- Marble effect: https://www.youtube.com/watch?v=loIjVxLb2Gg
This was used primarily for idea 2, but because I really liked the aesthetic it created, I also used it in a small part of idea 3. This was actually quite a simple photoshop function, but I hadn’t used it before. This tutorial showed me that a very wide range of textures can be made through photoshop, and are definitely not limited to the images you open in the software. Here I have created a simple pattern, but with a change of colour and brush weight, it could easily be water, or any other liquid.
- Text cut out: http://photoshoptrainingchannel.com/editable-cutout-text-photoshop/
The text cut out was a better way of doing something which is a basic photoshop trick. Before, I thought I had to created a clipping mask, but this process has greatly streamlined that. I found photoshop quite overwhelming to begin with, but it is shortcuts like these that will really come in useful for the future. They also help to make complex processes seem more straightforward. I think that in the future I want to improve at finding more shortcuts like this, to be as efficient as possible.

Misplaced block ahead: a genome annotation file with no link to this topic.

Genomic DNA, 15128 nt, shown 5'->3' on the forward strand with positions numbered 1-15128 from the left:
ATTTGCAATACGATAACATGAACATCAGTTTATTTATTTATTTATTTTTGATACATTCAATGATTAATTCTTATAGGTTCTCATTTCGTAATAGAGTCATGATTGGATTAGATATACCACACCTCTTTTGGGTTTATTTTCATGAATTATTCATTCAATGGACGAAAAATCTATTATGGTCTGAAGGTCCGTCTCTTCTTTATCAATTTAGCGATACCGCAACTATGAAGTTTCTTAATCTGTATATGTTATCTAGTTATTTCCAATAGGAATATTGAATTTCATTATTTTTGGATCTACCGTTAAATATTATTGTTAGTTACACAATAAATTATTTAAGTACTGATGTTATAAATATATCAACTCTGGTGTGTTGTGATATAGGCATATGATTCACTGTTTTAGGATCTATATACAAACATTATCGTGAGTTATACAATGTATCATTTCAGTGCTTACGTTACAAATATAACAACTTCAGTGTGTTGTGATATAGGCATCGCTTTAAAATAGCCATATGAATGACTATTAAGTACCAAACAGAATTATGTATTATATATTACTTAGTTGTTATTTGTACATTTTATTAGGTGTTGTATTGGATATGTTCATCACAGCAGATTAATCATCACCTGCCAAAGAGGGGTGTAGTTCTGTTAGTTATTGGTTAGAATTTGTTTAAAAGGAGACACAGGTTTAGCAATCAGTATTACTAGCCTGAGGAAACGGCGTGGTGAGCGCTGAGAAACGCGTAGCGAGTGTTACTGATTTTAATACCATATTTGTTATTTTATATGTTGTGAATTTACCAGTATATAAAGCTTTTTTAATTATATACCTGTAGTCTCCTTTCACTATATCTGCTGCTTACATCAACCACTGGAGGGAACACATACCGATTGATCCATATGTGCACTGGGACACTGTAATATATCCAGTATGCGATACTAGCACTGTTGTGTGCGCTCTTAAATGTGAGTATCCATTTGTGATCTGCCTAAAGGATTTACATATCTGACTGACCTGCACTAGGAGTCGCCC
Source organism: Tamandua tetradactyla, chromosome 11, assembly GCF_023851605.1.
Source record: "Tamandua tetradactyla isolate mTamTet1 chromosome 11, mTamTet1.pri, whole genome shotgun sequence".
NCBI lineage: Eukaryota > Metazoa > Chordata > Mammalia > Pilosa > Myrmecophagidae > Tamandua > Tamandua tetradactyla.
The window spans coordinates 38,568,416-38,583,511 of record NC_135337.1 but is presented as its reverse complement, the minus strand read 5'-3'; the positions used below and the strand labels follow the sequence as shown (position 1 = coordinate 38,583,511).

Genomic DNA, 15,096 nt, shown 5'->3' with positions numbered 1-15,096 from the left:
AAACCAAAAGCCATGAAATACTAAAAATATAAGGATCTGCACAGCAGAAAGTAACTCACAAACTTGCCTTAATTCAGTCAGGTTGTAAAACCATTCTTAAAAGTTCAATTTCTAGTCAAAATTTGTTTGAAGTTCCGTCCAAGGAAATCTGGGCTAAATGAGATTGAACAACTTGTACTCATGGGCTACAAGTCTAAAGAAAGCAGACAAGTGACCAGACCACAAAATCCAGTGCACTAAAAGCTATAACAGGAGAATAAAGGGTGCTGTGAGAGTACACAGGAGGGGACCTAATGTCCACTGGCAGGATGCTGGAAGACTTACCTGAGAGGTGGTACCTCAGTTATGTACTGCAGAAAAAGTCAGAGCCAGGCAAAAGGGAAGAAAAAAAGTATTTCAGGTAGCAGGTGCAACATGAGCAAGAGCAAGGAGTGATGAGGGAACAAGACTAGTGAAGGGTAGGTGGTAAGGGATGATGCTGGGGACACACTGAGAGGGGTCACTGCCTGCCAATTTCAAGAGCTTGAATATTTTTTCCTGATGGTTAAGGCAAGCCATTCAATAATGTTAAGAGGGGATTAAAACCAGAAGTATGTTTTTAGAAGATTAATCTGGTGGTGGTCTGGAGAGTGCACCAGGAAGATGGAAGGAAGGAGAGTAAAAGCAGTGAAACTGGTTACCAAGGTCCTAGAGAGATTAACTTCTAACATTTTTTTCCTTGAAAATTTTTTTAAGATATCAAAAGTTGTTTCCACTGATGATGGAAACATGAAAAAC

Resources for research and inspiration
- Paper texture: https://www.mediafire.com/view/jatp59cw828hxd0/Texture.jpg/file
Although I found the paper texture through a YouTube tutorial for my first idea, it actually inspired me to create my third idea. I think I should endeavour to get the most use out of textures that are freely available through the internet because the more I have saved, the wider range of aesthetics that I can produce.
- Retro packaging: https://www.beatsinabundance.com/blog/nostalgic-vhs-packaging-design
The distressed paper texture that I found reminded me of vintage packaging, particularly that of the 80s. These designs tend to have contrasting colours and the designs really catch your attention in a way that minimalist designs of today maybe don’t. Perhaps then, something I could take away from this is that when looking for examples or inspiration, I should remember to look at designs from across time. A vintage design could be useful as it might break typical conventions but in only such a way that it will still obey rules. You would simply be working along a different era’s guidelines.
- Photos from my own camera
For my first idea, I looked through the photos on my camera to generate ideas. I think this is an important thing to do because it allows you to draw from your own experiences, which make your design unique as it is more personal to you. Furthermore, I think photography can be used to build up a catalogue of impactful images that you can revisit to tackle a brief. Potentially, it is also a visual way of making a note of good design that you may see out in the world.